Sabo Bridge cable-support worries date to 2006

  • Article by: MAYA RAO , Star Tribune
  • Updated: March 6, 2012 - 1:16 PM

Documents obtained by the Star Tribune questioned how well cable supports could withstand tension.

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alanam8Mar. 4, 1212:48 AM

There it is. If URS signed off on those plates, they're the responsible party. But you can bet that they're going to fight like mad to pin it on someone else. That 'someone else' could be a) Ames, for not installing the plates properly [good luck with that], or b) whoever manufactured the plates, ie did they make them to the required spec? Both of those are going to be long shots, though.

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taftjMar. 4, 12 3:20 AM

How can the city not sue the designer? We paid you to design a bridge for this climate and intended use, you presented us with the plan stating it was adequate for our needs, we purchased and constructed the bridge in good faith, and it failed while being put to its intended use...if the taxpayers have to pay for a new bridge, it would be a joke...oh, NEVER USE THIS DESIGN FIRM AGAIN!!!

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tcchrisMar. 4, 12 7:50 AM

This is a cautionary tail... if you want fancy cutting edge things you're going to pay for it when they fail. This is a pedestrian bridge and as far as I'm concerned they wasted tax dollars on it. It would have cost around $2M to build had they used a conventional design proven by years of real world service. Look at the countless man-hours that public has spent trying to get around this broken marvel and the hundreds of thousands of dollars that have been spent since the first cable fell. Never mind the tax dollars that will be spent repairing this cutting edge design. I have used this bridge in the past and will use it again when it reopens but I personally feel that the area would have been better served by a pedestrian underpass.

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HendrayMar. 4, 12 7:57 AM

As an avid inline skater, I initially thought this bridge would be a nice enhancement to the best urban trail system in the country. I wondered how "we" could afford it, but learned that half the cost would be borne by the "Federal government." Okay ... I thought "they" were awash in deficits, but somehow this project got approval and funding, so ... go with it, I guess. It seemed like a relatively small item in the scheme of pork, earmarks, pc/green causes, so ... just relax and enjoy the new bridge. I DO live in this world, so I sighed and quickly forgot about it. But the first time I laid eyes on this "distinctive" structure, with all the arched cables everywhere, it seemed like arty design overkill for a bike/pedestrian bridge. I DO live in this world, so I sighed and moved on. Now this? The damn thing is falling apart?!? All I can do is shake my head, smirk at some of the ironic little twists here (Sabo, LRT), sigh and move on.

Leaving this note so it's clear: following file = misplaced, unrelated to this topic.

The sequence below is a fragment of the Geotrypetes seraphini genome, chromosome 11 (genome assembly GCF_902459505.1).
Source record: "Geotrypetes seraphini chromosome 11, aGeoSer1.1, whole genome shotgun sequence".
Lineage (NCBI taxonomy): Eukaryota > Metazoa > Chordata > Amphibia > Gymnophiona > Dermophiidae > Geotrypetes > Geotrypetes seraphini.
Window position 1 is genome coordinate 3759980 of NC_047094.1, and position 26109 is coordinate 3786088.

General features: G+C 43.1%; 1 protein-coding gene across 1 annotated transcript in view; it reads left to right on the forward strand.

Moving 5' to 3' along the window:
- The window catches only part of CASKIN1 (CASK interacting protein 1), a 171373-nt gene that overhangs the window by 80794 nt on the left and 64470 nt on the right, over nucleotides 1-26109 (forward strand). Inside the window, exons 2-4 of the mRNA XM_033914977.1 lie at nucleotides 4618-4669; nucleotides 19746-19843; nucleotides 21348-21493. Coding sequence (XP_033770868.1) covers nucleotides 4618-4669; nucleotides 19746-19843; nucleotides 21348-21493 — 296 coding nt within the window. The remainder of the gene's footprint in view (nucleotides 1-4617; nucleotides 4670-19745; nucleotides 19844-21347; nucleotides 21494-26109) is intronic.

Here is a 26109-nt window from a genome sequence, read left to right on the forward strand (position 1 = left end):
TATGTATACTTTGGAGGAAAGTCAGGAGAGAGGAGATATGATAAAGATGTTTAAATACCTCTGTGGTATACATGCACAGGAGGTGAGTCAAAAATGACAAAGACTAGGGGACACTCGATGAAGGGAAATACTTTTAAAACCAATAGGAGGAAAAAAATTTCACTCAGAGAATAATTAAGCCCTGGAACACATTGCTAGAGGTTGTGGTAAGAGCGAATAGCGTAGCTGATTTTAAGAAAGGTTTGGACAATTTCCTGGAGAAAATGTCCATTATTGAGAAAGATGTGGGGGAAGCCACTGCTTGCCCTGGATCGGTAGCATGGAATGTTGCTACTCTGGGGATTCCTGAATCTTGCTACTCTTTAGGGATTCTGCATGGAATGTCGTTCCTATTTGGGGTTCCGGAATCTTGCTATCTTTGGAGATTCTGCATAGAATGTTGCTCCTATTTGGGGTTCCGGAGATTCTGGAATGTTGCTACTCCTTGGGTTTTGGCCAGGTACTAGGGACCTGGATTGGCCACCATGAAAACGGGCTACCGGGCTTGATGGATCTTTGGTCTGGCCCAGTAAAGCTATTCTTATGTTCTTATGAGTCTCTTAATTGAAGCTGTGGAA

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no1caresMar. 4, 12 8:02 AM

posted by mjcmsp - Feb. 29, 12 - 10:14 AM + + "umm I am NOT insinuating that anybody did not look at the design. I am insinuating that the person that DID sign-off on the design might not be competent or may have been pressured into signing off." --- That is the whole point. The person 'signing off' on a design must, by law, be a competent professional engineer. + + + this is from the StarTrib article "More cracks in Sabo Bridge". The person/persons representing the City "signed off", stating the bridge design was sound and accepted it. How can the design firm be held accountable? The City has a share of responsibitly in this failure as well.

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jimmywestoneMar. 4, 12 8:15 AM

Wasn't URS the same firm that inspected the 35W bridge and said it was fine?

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indyvoterMar. 4, 12 8:22 AM

URS...involved with I35 Bridge failure as well. URS paid a $54.2 million settlement on that one. I assume this is the same "URS".

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eastsidetomMar. 4, 12 8:53 AM

***Hendray - the first time I laid eyes on this "distinctive" structure, with all the arched cables everywhere, it seemed like arty design overkill for a bike/pedestrian bridge.*** If the look of the thing was all that important, the same thing could have been accomplished with a conventionally built bridge and the addition of a large cable mast that would have had no structural function. This was a poor design for the start and lasting less than 5 years will be the stuff of the court system.

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njoytoyzMar. 4, 12 9:15 AM

Most inspectors are contractors that didn't make it.

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elsamackMar. 4, 12 9:17 AM

The "fancy design" of this bridge is actually functional. In order to build it in that location, the designers had to get the bridge around the LRT and its power lines, and they didn't have the option of building a support in the middle of Hiawatha Ave. It's a cool looking suspension bridge because it has to be. I hope it gets fixed soon.

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